The Phoenix Suns have agreed to a four-year, $90 million rookie extension with small forward Mikal Bridges on Sunday, according to ESPN’s Adrian Wojnarowski. The deal is reportedly fully guaranteed. Bridges was the No. 10 overall pick in the 2018 NBA Draft and a key player in Phoenix’s surprising run to the NBA Finals last season. He averaged 13.5 points on 42.5 percent shooting from behind the arc in the regular season while earning strong consideration for a spot on the NBA’s All-Defensive teams. 

That 3-and-D skill set is what earned Bridges this contract, but he has in the past flashed far more potential as a ball-handler. He notably scored 27 points in Game 2 of the NBA Finals — Phoenix’s last win of the series — and he has drawn quite a bit of praise from star teammate Devin Booker. “He’s a player,” Booker said during the Orlando bubble. “You can’t put him in a box, you can’t give him one title. You can’t even just give him a 3-and-D title that people try to use for him.”

With the Bridges deal now done, all eyes turn to 2018 No. 1 overall pick DeAndre Ayton. Phoenix’s starting center reportedly wants the maximum five-year extension that his draftmates Luka Doncic, Trae Young and Shai Gilgeous-Alexander have earned. Such a deal could pay Ayton as much as $207 million should he earn Rose Rule eligibility, but the Suns are reportedly hesitant to pay him that much.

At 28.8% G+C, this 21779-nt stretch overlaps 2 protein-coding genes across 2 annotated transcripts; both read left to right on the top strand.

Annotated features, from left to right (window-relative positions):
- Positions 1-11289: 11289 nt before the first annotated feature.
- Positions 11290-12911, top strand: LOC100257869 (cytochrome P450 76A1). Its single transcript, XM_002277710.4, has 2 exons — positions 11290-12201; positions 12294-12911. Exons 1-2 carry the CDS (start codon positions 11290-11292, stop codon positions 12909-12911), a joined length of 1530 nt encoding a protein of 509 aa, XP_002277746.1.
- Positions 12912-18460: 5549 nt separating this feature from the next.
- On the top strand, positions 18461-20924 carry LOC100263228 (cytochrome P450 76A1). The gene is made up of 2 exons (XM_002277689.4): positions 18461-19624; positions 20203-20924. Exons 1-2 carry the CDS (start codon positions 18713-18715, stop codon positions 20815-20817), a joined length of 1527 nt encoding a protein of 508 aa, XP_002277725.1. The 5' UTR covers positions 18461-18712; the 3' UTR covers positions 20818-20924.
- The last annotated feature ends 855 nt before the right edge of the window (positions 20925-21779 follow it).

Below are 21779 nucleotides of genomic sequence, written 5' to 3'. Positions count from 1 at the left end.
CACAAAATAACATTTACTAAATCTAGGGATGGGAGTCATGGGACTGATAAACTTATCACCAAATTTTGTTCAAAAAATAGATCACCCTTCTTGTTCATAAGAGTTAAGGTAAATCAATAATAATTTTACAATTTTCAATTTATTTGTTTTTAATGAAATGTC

The deadline to sign 2018 first-round picks to rookie extensions is Monday, Oct. 18. Phoenix has at least secured the signature of one of its two top youngsters, but with so little time to go, negotiations with Ayton could come down to the wire. If he does not sign an extension prior to the deadline, he would become a restricted free agent next offseason. From there, he could either sign a new long-term deal with the Suns, sign an offer sheet with another team that Phoenix would have the right to match, or sign a one-year qualifying offer in Phoenix that would make him an unrestricted free agent in 2023. 

Signing Bridges at least gives the Suns a bit of insurance should they continue to struggle to secure Ayton. They no longer risk both drawing enormous offer sheets next offseason. Now, with one of their core players locked in, they can focus all of their attention on locking in the other. 

Courtesy: CBS Sports


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